Federal Water Tap, January 18: Obama Administration Declares Federal Emergency in Flint Water Crisis

The Rundown

Federal aid — in the form of bottled water and filters — will flow to residents in Flint. Science board questions EPA fracking study while EPA’s Bristol Bay mining assessment is cleared of accusations of bias. California congressman introduces bill to settle farm drainage lawsuit. EPA wastewater survey suffers from lack of reporting. U.S. corn harvest declines slightly, and few U.S. farms use cover crops. Groundwater pumping in southwest Kansas harms rivers. Nitrate pollution in Corn Belt rivers is complex, and the Great Lakes lacks a comprehensive mercury monitoring system.

“Both the EPA and the Department of Justice have indicated that they’re taking a close look at this situation in terms of the science and in terms of the impact that it has had and could have on local populations. The Department of Justice is obviously taking a look at the decisions that led to this particular situation.” — White House press secretary Josh Earnest speaking on Friday about the federal response to the Flint water crises.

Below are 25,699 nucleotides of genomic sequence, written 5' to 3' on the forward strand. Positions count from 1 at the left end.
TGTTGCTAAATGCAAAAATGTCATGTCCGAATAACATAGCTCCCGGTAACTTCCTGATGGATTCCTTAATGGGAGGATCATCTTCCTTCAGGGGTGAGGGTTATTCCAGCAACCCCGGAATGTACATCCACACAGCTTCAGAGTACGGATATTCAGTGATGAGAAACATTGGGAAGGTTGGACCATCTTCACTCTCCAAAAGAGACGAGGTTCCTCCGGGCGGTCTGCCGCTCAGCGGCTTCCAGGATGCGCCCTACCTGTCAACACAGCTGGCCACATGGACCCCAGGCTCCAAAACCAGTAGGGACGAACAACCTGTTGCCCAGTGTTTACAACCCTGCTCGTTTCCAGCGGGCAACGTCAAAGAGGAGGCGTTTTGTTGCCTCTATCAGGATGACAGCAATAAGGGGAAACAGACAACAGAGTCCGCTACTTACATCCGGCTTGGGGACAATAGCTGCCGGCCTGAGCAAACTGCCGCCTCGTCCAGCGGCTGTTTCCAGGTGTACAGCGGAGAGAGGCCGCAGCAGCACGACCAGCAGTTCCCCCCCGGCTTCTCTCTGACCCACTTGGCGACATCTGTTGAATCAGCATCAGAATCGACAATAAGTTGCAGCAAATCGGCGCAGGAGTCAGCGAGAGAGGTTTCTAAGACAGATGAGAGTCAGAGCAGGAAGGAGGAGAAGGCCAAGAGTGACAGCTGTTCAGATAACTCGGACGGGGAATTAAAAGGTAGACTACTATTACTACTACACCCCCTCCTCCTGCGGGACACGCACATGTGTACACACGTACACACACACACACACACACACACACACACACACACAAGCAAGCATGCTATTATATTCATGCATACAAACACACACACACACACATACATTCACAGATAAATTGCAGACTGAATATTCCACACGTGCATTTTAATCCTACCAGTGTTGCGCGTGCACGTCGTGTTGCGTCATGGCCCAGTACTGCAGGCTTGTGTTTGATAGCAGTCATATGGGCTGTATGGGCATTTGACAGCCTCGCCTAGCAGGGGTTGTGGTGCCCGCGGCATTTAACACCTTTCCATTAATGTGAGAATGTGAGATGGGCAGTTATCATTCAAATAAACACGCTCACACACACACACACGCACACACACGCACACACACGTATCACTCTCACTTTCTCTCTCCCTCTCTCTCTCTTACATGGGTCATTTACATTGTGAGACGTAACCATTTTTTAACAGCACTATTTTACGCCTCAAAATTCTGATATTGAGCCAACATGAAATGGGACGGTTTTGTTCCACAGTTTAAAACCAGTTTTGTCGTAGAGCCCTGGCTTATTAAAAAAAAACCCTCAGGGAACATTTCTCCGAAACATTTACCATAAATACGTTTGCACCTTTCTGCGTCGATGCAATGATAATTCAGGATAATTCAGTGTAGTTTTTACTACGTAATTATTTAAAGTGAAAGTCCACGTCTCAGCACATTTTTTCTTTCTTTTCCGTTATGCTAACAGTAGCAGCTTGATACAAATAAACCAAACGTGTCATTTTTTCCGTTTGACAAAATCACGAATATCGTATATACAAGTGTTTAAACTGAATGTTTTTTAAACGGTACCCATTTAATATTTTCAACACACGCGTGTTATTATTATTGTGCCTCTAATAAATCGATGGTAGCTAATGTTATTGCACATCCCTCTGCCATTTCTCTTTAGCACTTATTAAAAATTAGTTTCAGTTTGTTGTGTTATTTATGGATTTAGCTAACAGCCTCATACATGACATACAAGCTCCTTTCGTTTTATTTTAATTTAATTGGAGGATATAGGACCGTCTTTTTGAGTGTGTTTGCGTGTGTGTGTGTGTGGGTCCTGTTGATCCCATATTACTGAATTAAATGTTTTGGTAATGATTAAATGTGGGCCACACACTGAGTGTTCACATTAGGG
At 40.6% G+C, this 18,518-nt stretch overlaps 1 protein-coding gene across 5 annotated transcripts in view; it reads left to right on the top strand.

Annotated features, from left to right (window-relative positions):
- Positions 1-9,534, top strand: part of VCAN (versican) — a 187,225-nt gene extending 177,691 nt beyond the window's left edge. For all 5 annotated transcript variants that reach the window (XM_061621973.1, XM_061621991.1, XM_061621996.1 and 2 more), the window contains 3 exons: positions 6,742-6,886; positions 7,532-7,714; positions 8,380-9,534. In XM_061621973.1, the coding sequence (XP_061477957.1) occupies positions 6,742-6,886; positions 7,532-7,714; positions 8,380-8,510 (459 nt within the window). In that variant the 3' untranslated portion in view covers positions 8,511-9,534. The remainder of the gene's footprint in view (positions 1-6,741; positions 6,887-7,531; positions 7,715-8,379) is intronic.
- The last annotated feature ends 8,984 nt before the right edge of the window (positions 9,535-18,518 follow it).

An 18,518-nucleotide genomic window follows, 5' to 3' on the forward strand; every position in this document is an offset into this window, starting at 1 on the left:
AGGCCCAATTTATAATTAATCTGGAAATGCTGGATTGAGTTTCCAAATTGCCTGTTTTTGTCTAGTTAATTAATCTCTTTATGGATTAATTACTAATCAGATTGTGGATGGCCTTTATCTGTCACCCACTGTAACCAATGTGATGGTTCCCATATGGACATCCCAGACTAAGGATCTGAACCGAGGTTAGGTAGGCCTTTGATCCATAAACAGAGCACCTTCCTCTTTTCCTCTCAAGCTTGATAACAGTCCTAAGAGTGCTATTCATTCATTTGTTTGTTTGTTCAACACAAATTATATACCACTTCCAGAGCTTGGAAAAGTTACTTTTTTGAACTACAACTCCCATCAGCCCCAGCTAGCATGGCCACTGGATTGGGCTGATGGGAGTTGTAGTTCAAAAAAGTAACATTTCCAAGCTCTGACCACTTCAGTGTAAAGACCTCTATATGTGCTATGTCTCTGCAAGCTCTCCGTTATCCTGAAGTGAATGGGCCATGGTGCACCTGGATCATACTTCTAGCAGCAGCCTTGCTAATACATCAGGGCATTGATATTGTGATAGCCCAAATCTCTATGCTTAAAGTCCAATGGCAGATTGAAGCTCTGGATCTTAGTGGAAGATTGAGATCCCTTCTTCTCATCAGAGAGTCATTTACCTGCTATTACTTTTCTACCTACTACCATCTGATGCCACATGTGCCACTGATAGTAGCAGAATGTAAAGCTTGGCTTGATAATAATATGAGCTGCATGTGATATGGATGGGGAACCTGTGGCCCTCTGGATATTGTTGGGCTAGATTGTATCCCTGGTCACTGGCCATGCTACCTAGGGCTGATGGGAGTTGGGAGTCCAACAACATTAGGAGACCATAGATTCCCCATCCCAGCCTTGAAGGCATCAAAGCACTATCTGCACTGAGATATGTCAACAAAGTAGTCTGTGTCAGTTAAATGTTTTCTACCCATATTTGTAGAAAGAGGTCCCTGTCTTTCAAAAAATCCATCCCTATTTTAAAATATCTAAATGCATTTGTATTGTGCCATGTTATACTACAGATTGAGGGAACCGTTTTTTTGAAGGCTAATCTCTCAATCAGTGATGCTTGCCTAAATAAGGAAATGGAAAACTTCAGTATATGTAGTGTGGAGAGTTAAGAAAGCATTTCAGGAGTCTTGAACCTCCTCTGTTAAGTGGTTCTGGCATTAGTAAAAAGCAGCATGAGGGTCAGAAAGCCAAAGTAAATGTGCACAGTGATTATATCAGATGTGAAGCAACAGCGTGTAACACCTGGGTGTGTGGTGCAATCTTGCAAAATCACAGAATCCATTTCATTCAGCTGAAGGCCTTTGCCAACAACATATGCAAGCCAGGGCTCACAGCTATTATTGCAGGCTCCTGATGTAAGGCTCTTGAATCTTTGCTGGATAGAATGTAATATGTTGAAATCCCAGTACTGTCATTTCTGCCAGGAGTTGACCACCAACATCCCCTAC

By the Numbers

$US 271 billion: Dollars needed to maintain the nation’s sewer and stormwater infrastructure over the next five years. The figure represents a 20 percent decrease from a report four years ago. Why? Fewer states participating in the survey; changes in methods for calculating costs, which led some projects to be excluded; and states not planning to spend as much due to budget constraints. (U.S. Environmental Protection Agency)

168.4 bushels per acre: Average U.S. corn yield in 2015, a drop of 1.5 percent from the record-setting 2014 harvest. Production is down just over 4 percent, to 13.6 billion bushels. (U.S. Department of Agriculture)